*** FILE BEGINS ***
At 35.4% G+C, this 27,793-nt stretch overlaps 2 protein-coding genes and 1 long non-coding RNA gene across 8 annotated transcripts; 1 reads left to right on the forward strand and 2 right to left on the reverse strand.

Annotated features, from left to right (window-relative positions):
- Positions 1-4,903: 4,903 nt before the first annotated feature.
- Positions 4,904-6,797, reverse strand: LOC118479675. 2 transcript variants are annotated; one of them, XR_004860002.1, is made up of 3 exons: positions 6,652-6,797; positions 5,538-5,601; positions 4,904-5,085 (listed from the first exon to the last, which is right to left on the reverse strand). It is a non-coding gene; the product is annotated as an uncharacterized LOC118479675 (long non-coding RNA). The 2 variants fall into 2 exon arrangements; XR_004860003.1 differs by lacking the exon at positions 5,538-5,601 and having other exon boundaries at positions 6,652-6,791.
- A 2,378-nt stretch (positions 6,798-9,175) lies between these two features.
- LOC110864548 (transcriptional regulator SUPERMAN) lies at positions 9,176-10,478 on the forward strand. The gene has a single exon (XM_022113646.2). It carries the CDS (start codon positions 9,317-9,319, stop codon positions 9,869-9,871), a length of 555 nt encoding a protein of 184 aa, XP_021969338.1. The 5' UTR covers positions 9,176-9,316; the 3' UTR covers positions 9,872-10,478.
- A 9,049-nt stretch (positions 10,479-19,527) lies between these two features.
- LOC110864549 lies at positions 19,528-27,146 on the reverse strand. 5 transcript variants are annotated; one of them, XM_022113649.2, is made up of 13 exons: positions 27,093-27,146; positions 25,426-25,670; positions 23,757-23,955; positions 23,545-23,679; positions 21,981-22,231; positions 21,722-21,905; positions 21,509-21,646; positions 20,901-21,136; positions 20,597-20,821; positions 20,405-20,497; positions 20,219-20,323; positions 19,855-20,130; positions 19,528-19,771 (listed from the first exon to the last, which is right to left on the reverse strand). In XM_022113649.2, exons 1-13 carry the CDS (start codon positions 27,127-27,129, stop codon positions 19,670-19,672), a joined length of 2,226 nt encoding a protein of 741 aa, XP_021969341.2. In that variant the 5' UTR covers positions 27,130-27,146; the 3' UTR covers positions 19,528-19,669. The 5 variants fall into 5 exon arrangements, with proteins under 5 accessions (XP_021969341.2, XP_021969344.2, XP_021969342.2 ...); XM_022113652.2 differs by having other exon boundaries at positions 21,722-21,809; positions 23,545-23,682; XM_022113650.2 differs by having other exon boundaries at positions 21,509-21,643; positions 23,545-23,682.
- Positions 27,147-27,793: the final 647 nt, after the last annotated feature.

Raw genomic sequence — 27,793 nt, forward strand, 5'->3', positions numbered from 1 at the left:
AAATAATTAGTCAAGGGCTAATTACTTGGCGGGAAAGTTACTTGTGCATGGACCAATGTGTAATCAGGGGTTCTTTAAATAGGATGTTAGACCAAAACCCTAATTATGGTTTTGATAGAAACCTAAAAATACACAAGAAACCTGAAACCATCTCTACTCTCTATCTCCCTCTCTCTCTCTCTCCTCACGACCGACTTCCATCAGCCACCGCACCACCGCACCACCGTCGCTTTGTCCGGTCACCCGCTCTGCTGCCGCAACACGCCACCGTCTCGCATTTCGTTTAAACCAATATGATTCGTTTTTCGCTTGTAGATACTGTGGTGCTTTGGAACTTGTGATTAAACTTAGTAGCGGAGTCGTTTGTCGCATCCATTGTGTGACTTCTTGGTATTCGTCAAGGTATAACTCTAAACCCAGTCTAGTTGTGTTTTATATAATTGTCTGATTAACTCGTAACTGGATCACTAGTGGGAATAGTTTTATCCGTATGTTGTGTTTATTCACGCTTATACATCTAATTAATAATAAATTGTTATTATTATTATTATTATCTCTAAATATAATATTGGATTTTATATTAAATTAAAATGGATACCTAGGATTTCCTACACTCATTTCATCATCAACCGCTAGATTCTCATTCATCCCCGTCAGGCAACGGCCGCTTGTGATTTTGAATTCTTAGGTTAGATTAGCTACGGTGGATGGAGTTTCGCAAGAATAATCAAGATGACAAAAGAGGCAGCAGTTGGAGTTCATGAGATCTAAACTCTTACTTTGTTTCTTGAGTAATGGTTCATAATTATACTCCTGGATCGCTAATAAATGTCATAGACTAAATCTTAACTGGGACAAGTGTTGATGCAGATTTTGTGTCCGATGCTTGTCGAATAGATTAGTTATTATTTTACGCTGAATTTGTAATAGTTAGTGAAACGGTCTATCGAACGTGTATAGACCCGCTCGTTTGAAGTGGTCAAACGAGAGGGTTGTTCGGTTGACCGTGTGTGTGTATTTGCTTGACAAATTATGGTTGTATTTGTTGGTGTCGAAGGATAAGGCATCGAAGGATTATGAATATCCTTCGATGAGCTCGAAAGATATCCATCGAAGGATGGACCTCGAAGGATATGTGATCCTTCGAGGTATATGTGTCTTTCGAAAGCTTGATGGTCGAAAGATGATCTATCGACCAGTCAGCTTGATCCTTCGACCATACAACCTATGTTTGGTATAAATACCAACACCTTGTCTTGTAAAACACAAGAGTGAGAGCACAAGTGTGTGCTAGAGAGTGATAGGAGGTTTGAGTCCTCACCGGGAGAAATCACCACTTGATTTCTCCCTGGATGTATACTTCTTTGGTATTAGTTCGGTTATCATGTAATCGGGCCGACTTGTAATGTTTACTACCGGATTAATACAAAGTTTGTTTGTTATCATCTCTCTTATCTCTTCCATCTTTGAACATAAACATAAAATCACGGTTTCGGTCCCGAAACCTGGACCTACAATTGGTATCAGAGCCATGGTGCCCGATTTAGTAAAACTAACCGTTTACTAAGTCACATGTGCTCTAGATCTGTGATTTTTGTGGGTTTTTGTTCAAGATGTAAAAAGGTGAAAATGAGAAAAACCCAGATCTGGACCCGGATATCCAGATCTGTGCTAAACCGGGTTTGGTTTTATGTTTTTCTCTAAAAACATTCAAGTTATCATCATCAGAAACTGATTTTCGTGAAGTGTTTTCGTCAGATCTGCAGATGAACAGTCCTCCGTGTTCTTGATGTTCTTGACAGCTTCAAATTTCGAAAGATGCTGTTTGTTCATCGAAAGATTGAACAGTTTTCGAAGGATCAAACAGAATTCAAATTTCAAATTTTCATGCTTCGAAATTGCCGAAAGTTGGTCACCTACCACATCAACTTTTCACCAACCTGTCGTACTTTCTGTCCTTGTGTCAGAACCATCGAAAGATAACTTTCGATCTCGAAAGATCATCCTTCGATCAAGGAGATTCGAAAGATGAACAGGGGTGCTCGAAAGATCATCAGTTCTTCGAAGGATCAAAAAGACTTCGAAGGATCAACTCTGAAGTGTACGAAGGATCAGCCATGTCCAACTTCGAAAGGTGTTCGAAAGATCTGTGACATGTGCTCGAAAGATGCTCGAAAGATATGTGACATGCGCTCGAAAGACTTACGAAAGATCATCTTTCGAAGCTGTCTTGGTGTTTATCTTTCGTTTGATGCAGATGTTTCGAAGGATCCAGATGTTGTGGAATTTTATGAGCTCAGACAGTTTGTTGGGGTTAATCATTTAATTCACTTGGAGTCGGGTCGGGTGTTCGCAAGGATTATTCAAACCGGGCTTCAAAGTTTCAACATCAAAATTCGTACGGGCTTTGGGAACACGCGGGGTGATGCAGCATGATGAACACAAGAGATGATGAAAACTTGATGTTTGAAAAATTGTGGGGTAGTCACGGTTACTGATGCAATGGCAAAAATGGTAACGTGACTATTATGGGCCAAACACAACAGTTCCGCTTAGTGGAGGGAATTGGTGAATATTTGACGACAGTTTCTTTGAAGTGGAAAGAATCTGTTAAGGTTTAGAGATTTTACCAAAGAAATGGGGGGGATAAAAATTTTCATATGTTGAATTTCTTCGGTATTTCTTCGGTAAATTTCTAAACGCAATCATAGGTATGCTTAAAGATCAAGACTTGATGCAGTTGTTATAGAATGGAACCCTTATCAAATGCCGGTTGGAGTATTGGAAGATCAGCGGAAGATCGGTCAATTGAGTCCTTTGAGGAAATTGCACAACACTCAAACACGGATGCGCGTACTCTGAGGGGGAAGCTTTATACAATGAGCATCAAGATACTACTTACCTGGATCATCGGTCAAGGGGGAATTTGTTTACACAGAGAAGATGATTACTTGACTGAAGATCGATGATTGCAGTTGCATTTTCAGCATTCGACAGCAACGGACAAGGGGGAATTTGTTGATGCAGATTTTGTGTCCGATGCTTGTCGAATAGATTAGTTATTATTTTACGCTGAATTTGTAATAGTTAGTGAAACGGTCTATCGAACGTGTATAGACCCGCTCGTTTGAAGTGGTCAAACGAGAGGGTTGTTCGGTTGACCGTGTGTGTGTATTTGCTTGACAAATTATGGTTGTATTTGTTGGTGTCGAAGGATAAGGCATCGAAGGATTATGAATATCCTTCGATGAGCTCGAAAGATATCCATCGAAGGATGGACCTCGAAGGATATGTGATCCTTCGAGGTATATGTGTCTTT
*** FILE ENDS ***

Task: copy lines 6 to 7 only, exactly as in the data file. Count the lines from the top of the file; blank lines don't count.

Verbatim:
- LOC110864548 (transcriptional regulator SUPERMAN) lies at positions 9,176-10,478 on the forward strand. The gene has a single exon (XM_022113646.2). It carries the CDS (start codon positions 9,317-9,319, stop codon positions 9,869-9,871), a length of 555 nt encoding a protein of 184 aa, XP_021969338.1. The 5' UTR covers positions 9,176-9,316; the 3' UTR covers positions 9,872-10,478.
- A 9,049-nt stretch (positions 10,479-19,527) lies between these two features.